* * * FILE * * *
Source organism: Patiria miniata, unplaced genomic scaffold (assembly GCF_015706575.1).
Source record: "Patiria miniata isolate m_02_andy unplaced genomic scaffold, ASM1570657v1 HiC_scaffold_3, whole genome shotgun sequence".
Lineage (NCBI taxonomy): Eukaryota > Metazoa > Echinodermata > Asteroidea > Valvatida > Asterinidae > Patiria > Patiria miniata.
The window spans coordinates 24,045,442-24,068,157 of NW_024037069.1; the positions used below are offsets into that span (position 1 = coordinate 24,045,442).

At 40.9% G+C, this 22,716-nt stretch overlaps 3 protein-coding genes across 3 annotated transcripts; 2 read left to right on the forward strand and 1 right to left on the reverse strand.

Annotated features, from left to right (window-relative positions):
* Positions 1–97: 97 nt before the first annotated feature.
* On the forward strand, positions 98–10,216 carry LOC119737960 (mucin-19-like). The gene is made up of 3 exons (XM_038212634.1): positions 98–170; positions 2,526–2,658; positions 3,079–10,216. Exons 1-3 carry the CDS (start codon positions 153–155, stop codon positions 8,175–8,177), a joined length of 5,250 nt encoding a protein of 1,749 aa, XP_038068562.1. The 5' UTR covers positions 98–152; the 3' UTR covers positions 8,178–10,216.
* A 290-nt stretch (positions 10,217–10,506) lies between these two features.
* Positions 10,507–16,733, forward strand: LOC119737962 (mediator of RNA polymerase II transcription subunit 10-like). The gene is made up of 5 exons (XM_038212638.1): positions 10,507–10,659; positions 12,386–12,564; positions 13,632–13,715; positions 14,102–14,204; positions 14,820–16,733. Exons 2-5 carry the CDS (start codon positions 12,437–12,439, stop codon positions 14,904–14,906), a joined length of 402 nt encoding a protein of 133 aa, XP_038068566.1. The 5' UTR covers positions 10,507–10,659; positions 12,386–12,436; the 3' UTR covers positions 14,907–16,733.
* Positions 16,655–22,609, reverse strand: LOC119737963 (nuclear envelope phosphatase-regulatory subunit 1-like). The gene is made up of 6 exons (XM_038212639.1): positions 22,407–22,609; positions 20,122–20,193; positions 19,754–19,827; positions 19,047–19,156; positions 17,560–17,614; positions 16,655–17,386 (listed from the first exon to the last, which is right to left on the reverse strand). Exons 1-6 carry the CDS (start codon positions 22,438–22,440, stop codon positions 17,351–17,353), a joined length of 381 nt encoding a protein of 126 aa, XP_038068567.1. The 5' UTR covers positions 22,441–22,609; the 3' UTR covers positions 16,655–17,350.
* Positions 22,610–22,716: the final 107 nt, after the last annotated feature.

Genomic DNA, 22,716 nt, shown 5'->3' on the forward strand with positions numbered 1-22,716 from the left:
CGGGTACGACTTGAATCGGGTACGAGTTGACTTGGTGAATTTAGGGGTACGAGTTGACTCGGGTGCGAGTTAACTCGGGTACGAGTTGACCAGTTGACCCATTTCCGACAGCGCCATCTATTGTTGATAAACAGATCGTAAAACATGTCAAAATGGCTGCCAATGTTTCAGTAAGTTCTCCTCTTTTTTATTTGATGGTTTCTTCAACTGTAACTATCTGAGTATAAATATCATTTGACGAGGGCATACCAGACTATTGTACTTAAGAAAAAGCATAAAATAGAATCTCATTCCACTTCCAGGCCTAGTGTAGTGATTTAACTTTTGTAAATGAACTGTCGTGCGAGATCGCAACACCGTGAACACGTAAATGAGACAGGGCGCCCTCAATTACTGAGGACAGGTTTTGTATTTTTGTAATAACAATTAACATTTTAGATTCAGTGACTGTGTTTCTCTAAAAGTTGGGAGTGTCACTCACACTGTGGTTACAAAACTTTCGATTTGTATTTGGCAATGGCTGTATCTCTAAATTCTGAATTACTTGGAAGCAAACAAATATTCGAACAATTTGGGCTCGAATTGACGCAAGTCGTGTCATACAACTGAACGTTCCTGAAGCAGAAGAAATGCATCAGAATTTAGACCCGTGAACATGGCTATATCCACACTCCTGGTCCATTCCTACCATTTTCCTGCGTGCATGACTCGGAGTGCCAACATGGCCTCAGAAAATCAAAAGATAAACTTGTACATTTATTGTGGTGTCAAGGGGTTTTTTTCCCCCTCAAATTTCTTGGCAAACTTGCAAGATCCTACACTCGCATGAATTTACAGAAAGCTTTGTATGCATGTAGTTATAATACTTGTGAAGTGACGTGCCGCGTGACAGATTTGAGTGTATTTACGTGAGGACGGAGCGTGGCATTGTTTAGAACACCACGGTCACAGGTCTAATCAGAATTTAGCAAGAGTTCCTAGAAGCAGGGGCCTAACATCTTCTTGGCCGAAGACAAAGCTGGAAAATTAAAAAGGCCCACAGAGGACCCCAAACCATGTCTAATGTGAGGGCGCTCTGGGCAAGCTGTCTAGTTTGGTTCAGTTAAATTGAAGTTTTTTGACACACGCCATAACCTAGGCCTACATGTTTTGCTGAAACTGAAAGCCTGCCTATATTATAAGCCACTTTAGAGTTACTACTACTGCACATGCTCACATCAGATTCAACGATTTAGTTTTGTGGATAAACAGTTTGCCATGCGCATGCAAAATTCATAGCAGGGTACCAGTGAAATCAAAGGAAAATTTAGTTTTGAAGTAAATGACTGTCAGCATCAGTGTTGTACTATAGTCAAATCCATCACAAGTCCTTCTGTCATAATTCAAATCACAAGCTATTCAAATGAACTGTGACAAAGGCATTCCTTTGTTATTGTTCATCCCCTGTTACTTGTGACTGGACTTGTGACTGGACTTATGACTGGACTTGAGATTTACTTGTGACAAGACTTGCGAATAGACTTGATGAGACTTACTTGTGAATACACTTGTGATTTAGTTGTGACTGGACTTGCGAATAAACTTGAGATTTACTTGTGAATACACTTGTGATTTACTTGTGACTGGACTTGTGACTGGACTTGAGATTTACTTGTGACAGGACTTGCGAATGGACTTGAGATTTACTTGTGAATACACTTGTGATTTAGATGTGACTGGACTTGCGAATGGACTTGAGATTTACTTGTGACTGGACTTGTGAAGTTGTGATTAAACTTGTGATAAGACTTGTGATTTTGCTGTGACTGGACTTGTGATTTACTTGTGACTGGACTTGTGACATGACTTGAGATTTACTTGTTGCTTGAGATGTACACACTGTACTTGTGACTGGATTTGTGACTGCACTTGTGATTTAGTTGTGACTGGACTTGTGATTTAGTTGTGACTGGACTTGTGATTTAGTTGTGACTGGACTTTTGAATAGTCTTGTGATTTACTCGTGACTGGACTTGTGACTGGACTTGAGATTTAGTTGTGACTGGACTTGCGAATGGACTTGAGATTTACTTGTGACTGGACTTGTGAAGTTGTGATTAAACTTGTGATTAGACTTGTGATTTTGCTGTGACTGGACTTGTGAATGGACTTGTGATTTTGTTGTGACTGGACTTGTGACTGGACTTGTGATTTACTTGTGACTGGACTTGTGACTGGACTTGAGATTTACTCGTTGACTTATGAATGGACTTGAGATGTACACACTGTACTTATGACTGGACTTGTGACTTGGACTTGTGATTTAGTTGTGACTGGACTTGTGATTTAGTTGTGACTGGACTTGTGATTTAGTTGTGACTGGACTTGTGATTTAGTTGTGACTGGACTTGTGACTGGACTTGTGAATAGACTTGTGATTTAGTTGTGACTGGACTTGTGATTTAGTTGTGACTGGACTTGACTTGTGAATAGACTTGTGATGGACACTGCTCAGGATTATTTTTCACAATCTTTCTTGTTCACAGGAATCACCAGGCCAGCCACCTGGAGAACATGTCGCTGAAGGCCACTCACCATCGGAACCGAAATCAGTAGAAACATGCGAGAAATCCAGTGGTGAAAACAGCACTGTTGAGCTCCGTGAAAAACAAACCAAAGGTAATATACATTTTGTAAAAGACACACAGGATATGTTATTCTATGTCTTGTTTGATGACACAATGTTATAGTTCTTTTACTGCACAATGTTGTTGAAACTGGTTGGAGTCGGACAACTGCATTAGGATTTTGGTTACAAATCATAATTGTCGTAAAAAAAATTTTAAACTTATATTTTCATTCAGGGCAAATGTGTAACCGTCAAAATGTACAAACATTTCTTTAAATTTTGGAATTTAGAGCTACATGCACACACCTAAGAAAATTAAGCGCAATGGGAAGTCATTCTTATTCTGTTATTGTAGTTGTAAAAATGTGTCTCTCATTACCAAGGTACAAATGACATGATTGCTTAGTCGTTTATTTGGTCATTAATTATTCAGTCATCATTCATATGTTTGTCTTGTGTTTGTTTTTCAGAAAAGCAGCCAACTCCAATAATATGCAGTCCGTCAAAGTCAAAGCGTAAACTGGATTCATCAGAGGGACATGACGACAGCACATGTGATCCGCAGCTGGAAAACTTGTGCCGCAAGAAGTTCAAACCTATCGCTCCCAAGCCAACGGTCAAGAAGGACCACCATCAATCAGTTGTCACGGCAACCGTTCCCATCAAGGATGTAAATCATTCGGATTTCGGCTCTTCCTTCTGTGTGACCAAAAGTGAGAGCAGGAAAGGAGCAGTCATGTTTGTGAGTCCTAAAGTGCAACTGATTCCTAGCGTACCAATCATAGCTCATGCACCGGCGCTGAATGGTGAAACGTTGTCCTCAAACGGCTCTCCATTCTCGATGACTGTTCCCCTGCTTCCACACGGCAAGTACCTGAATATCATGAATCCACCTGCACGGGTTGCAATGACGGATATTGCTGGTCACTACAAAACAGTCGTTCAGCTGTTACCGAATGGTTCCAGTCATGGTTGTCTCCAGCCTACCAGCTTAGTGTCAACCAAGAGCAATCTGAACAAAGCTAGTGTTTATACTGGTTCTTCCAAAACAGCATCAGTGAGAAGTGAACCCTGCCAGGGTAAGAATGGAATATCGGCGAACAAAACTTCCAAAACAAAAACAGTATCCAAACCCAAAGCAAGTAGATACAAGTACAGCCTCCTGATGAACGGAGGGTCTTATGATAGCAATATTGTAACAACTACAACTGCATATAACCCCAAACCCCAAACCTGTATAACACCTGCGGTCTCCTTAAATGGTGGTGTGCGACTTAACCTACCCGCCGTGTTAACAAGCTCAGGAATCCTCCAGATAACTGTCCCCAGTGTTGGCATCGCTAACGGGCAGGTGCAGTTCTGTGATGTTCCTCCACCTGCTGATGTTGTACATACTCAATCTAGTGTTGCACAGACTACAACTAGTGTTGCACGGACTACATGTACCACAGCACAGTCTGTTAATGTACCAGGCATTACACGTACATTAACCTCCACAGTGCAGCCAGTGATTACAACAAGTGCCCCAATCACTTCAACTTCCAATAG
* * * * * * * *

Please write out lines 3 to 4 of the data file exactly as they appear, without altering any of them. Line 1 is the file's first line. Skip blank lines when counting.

Lineage (NCBI taxonomy): Eukaryota > Metazoa > Echinodermata > Asteroidea > Valvatida > Asterinidae > Patiria > Patiria miniata.
The window spans coordinates 24,045,442-24,068,157 of NW_024037069.1; the positions used below are offsets into that span (position 1 = coordinate 24,045,442).